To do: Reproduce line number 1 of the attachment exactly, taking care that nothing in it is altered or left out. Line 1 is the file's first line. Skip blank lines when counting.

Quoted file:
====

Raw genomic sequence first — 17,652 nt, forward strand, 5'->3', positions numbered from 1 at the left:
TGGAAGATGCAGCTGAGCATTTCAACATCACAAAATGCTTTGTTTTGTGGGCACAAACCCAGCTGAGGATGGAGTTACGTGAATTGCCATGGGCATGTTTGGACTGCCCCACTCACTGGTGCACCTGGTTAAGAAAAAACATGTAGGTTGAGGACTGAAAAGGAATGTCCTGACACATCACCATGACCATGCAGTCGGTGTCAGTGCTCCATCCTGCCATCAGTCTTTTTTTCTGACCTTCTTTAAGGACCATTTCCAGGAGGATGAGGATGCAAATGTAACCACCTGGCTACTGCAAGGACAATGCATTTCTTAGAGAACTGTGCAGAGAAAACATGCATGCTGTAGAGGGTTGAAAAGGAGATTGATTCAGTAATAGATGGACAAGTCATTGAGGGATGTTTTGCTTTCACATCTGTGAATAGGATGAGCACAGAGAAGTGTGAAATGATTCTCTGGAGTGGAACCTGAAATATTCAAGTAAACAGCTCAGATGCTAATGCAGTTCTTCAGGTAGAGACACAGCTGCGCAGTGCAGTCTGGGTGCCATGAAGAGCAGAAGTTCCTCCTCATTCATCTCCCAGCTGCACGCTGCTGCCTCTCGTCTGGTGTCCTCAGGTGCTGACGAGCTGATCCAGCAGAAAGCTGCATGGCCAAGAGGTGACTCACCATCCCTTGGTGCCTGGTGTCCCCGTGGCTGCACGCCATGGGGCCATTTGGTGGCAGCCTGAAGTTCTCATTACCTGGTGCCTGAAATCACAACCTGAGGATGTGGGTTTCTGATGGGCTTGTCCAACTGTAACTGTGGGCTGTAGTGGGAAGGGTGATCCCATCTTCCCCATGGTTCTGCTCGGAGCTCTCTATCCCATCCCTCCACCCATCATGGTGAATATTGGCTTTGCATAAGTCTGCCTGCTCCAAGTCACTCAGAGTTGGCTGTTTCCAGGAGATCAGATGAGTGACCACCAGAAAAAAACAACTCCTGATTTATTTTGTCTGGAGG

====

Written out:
Raw genomic sequence first — 17,652 nt, forward strand, 5'->3', positions numbered from 1 at the left: